Journal Information
Vol. 42. Issue. 3.May - June 2022
Pages 223-362
Vol. 42. Issue. 3.May - June 2022
Pages 223-362
Original article
Open Access
Lipid profile of patients treated with evolocumab in Spanish hospital nephrology units (RETOSS NEFRO)
Perfil clínico de los pacientes tratados con evolocumab en unidades hospitalarias de nefrología en España (RETOSS-NEFRO)
Marian Goicoecheaa,
Corresponding author

Corresponding author.
, Vicente Álvarezb, Alfonso Segarrac, Manuel Polainad, Guillermo Martín-Reyese,f, Nicolás Roberto Roblesg, Verónica Escuderoh, Cristhian Orellanai, Sergio Bea Granellj, Joaquín de Juan-Riberak, Milagros Fernández Lucasl, Jose Maria Grañam, Javier Requen, Rosa Sánchez Hernándezo, Santiago Villamayorp, Jose Luis Górrizq
a Servicio de Nefrología, Hospital General Universitario Gregorio Marañón, Madrid, Spain
b Servicio de Nefrología, Hospital Universitario de La Princesa, Madrid, Spain
c Servicio de Nefrología, Hospital Arnau de Vilanova, Lérida, Spain
d Servicio de Nefrología, Complejo Hospitalario de Jaén, Jaén, Spain
e Unidad de Gestión Clínica de Nefrología, Hospital Regional Universitario, Universidad de Málaga, Málaga, Spain
f Servicio de Nefrología, IBIMA, REDinREN (RD16/0009/0006), Málaga, Spain
g Servicio de Nefrología, Hospital Universitario de Badajoz, Badajoz, Spain
h Servicio de Nefrología, Hospital Universitario Dr. Peset, Valencia, Spain
i Servicio de Nefrología, Hospital Universitario Puerta del Mar, Cádiz, Spain
j Servicio de Nefrología, Consorcio Hospital General Universitario de Valencia, Valencia, Spain
k Servicio de Nefrología, Hospital General Universitario de Elda, Elda, Alicante, Spain
l Servicio de Nefrología, Hospital Universitario Ramón y Cajal, Madrid, Spain
m Servicio de Nefrología, Hospital Universitario de la Ribera, Alzira, Valencia, Spain
n Servicio de Nefrología, Hospital Rey Don Jaime, Castellón, Spain
o Servicio de Nefrología, Hospital Universitario General de Villalba, Villalba, Madrid, Spain
p Departamento Médico, Amgen España, Barcelona, Spain
q Servicio de Nefrología, Hospital Clínico Universitario, INCLIVA, Universidad de Valencia, Valencia, Spain
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Table 2. LDL-C values according to the presence or absence of familial hypercholesterolemia, nephrotic syndrome or chronic kidney disease.
Background and objective

To describe the clinical characteristics, the reasons for initiating therapy and the effects of treatment in the initial phase of evolocumab availability in the Nephrology Units of Spain.

Material and Methods

Retrospective, observational and multicentric study that included patients initiating treatment with evolocumab (from February 2016 to August 2018), in 15 Nephrology Units in Spain. The demographic and clinical characteristics of the patients, the lipid lowering treatment and the evolution of the lipid profiles between 24 weeks pre-initiation and 12±4 weeks post-initiation of evolocumab were reviewed.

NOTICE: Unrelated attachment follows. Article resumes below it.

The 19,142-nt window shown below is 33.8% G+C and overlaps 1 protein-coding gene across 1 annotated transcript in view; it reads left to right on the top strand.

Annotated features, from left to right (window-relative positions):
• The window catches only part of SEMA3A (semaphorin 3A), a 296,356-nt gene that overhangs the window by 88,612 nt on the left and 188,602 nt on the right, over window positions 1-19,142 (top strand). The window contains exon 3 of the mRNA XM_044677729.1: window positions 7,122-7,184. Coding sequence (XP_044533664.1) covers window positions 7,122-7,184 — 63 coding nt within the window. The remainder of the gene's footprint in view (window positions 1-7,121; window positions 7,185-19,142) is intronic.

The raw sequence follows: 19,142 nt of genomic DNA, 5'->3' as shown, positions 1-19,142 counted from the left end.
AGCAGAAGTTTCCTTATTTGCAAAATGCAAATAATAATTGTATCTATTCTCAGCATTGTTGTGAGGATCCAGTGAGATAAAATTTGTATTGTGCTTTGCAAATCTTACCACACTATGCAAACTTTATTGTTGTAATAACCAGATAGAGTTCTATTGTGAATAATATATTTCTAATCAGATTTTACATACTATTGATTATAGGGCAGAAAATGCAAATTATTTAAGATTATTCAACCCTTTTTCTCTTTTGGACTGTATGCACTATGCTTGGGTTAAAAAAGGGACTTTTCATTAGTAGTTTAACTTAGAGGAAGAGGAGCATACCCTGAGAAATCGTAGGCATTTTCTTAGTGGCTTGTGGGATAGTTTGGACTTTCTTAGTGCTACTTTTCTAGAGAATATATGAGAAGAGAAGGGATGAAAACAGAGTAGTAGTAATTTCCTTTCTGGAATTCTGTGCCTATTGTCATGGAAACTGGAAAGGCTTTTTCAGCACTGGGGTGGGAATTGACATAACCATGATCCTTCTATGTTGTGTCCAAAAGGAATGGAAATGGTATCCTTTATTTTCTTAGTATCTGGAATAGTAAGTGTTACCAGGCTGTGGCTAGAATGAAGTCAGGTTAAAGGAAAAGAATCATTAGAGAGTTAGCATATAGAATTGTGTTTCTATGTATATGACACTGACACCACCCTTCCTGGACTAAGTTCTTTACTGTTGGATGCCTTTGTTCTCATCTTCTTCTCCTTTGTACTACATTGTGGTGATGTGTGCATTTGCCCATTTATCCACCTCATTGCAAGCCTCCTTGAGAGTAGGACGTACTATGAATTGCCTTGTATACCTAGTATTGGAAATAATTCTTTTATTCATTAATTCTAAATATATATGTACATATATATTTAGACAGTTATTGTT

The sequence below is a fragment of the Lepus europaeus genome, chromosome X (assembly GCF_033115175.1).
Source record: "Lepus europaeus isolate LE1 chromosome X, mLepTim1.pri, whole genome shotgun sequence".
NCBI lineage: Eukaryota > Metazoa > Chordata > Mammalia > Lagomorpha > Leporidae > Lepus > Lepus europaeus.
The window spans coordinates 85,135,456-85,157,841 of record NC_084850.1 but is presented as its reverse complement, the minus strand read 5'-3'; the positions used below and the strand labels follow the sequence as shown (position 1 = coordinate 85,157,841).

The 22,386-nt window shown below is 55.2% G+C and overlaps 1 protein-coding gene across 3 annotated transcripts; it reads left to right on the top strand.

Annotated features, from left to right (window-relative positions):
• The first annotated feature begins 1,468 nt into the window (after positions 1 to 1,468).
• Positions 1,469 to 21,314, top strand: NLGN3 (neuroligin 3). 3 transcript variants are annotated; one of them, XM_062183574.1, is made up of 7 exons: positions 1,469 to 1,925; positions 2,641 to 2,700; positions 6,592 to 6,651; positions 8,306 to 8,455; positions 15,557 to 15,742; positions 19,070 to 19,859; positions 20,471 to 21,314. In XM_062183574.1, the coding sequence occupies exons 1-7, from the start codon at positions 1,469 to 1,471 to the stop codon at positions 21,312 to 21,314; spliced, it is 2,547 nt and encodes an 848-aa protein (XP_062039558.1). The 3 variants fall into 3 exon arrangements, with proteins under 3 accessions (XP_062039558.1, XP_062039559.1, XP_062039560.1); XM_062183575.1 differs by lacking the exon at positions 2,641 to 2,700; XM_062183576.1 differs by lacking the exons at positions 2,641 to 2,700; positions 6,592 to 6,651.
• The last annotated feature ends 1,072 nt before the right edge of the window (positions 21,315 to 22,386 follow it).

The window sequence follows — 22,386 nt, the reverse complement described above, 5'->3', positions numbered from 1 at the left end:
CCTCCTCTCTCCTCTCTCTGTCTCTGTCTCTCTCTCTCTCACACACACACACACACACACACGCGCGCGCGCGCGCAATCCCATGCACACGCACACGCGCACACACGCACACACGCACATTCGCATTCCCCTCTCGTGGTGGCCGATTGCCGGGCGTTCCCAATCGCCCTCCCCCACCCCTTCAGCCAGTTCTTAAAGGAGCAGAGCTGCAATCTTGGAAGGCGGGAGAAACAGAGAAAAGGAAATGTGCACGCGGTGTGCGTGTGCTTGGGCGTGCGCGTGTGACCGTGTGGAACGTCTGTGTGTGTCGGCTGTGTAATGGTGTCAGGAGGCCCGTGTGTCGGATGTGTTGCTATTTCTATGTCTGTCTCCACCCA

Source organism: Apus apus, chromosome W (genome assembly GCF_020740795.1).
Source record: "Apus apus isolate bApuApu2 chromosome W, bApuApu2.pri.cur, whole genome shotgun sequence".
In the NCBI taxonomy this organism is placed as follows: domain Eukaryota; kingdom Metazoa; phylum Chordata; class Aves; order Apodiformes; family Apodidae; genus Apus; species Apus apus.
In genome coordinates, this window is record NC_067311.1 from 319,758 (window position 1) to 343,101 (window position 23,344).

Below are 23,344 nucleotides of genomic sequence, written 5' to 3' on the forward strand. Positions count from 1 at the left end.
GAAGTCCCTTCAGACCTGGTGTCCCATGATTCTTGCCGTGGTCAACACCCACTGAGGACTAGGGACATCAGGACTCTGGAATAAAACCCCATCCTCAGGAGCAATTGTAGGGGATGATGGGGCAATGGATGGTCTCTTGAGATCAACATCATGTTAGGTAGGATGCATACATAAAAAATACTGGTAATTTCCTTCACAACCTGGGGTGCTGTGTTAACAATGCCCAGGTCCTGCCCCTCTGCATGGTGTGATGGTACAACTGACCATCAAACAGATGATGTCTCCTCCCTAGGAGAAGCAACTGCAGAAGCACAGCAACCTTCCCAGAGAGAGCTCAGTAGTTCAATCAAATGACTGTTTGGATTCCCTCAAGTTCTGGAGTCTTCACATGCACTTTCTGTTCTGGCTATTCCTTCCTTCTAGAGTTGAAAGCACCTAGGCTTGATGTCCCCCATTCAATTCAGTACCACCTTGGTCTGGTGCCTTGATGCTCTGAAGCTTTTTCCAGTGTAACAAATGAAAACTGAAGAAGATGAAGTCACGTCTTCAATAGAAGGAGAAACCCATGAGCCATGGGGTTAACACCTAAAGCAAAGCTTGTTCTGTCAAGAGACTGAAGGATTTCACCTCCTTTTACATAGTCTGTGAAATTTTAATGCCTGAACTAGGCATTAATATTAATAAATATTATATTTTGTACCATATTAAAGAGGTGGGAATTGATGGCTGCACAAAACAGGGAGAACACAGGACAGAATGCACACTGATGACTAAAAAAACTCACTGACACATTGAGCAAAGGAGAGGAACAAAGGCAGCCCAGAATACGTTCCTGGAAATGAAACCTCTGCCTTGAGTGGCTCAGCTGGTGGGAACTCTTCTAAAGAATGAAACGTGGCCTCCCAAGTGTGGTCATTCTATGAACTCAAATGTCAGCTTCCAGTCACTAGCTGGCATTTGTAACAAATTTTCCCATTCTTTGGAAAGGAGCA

60 patients were enrolled: 53.3% women; mean (SD) age, 56.9 (12.8) years, 45.0% with familial hypercholesterolemia (FH) (5.0% homozygous and 40.0% heterozygous) and 65.0% with atherosclerotic cardiovascular disease. The mean (SD) eGFR was 62.6 (30.0) ml/min/1.73m2 (51.7% of patients had eGFR <60ml/min/1.73m2 [CKD stage>2]), 50.0% had proteinuria (>300mg/g) and 10.0% had nephrotic syndrome. Other CV risk factors were hypertension (75.0%), diabetes (25.0%), and smoking (21.7%). A 40.0% of patients were statin intolerant. At evolocumab initiation, 41.7% of patients were on a high intensity statin, 18.3% on moderate intensity statin and 50.0% were receiving ezetimibe. Mean (SD) LDL-c at evolocumab initiation was 179.7 (62.9) mg/dL (53.4% of patients with LDL-c ≥160mg/dL and 29.3% ≥190mg/dL). After 12 weeks, evolocumab resulted in LDL-c reductions of 60.1%. At week 12, 90.0% of patients reached LDL-c levels <100mg/dL, 70.0% <70mg/dL, and 55.0% <55mg/dL, while mean eGFR levels and statin use remained stable.


In Nephrology Units of Spain, evolocumab was predominantly prescribed in patients with FH, chronic renal disease (CRD>2) and secondary prevention, with LDL-c levels above those recommended by the guidelines. Evolocumab used in clinical practice significantly reduced the LDL-c levels in all patients included in the study.

Familial hypercholesterolemia
Atherosclerotic cardiovascular disease
Nephrology units
Antecedentes y objetivo

Describir las características clínicas de los pacientes tratados con evolocumab, las razones del inicio de la terapia y los efectos del tratamiento en la fase inicial de disponibilidad de evolocumab en las unidades de Nefrología de España.

Material y Métodos